As customers are not able to physically see products in store, the images you display are key in making a sale. Best practice is to use multiple image angles and ideally lifestyle shots where possible. Check out how the Tate uses technology to display artwork for lifestyle shots in the home and how Artspace display product dimensions. Solutions like 360-degree product images and augmented reality will allow you to superimpose products within your visitors’ home, but can be pricey to implement.
8. Poor product copy
Try to avoid using long paragraphs of content: keep it concise and relevant. If your product copy can lend itself to a story related to your exhibition, provide this within the copy, but remember that context is key. Try to avoid common mistakes like linking out for further artist information: this could take a potential customer away from the shop page, creating a further step in the sales funnel that might also see customers exit your website. If you have important artist information which could help with a sale, display this within the product page so the next step would be to purchase. Also think about your organisation’s tone of voice when creating product descriptions: they don’t need to be robotic. Check out the Baltic Centre of Contemporary Art online shop for an example of fun and humorous copy that also drives sales.
9. No postage or delivery information
Displaying postage and delivery information on the product pages upfront will help reduce checkout abandonment, customer frustration and poor sales conversion.
10. No customer reviews
Customer reviews can be just as important as your product copy. Customers are more likely to purchase if previous customers have had a good experience with your shop and rate the product they have purchased. There are many apps you can plug into your online shop which will add customer reviews and automatically trigger sales messages to your customers post-purchase.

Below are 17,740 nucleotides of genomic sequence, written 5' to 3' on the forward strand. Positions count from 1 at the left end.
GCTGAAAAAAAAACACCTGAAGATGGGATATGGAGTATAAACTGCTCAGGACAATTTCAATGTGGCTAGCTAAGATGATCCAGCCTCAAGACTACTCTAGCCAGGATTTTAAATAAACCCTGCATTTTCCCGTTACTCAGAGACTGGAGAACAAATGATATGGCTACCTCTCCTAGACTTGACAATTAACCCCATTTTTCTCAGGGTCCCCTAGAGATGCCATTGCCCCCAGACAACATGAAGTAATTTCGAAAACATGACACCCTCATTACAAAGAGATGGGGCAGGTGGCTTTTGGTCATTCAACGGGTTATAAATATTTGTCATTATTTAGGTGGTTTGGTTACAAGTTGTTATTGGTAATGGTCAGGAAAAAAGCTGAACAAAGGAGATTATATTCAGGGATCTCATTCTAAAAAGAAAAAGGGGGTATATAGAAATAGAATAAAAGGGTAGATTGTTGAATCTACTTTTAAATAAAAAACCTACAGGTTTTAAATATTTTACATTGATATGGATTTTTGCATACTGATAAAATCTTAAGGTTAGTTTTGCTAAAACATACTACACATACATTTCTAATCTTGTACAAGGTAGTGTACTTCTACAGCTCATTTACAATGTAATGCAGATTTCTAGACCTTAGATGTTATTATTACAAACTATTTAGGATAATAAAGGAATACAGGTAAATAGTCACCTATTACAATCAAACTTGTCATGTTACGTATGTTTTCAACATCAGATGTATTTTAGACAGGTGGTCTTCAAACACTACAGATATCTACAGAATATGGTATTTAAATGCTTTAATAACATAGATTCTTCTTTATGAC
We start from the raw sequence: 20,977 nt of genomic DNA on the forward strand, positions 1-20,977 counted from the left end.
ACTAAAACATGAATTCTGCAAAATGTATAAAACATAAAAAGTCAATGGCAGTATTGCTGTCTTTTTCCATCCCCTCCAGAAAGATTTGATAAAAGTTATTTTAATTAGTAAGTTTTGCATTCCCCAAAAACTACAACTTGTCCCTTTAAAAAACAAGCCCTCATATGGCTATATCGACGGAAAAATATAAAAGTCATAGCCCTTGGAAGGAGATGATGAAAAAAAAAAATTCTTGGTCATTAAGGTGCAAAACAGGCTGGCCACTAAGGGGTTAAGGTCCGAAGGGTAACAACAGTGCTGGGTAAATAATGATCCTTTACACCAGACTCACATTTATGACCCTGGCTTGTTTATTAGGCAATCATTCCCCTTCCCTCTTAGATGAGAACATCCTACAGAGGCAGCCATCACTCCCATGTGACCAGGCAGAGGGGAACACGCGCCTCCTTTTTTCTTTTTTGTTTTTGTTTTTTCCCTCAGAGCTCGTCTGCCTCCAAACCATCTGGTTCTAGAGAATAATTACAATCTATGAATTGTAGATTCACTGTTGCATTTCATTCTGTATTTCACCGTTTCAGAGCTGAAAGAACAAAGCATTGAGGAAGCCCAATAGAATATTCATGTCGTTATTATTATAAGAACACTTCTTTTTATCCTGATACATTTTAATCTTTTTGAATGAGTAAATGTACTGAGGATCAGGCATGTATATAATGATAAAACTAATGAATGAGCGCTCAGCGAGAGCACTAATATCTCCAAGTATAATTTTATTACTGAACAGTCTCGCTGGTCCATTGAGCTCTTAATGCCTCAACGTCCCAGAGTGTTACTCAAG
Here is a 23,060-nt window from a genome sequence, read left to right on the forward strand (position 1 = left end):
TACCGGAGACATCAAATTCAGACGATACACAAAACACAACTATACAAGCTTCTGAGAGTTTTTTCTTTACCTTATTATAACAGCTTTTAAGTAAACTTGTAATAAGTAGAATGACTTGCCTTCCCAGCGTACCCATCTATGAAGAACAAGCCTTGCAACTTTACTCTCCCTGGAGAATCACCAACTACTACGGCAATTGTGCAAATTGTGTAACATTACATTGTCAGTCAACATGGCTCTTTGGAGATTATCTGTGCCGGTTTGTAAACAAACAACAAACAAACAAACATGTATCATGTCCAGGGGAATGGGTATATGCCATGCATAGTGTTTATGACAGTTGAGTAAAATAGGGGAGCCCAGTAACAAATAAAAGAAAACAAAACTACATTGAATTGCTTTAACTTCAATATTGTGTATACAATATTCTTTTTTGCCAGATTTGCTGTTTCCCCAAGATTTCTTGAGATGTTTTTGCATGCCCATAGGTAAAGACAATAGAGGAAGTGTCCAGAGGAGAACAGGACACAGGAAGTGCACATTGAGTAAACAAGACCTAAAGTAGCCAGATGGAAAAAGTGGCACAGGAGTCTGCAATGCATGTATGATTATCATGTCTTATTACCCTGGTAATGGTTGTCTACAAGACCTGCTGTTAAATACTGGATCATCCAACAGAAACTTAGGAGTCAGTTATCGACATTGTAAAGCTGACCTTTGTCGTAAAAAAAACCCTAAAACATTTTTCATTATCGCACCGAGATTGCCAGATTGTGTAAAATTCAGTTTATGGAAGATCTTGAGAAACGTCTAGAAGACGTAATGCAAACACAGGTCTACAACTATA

The current Digital Culture Network Tech Champion for eCommerce and Merchandising is Katherine Brown.
The Digital Culture Network is here to support you and your organisation. Our Tech Champions can provide free 1-2-1 support to all arts and cultural organisations who are in receipt of, or eligible for, Arts Council England funding. If you need help or would like to chat with us about any of the advice we have covered above, please get in touch. Sign up to our newsletter below and follow us on Twitter @ace_dcn for the latest updates.
Original article created in 2020. Author: Emma Roberts. Article reviewed on 24th February 2021.
Emma Roberts shares her top tips for embracing eCommerce and using a streamlined customer journey to generate more sales.
A webinar for arts and cultural organisations to learn how to successfully plan and launch an online shop.
More by the author
Beginner Read Email Marketing
Email marketing is a powerful tool when it comes to building relationships with your audience. Read on to find out more about what it can do for your organisation.
Understanding your audience data can be your ticket to success. Read on to find out how to make the most of what your customers tell you.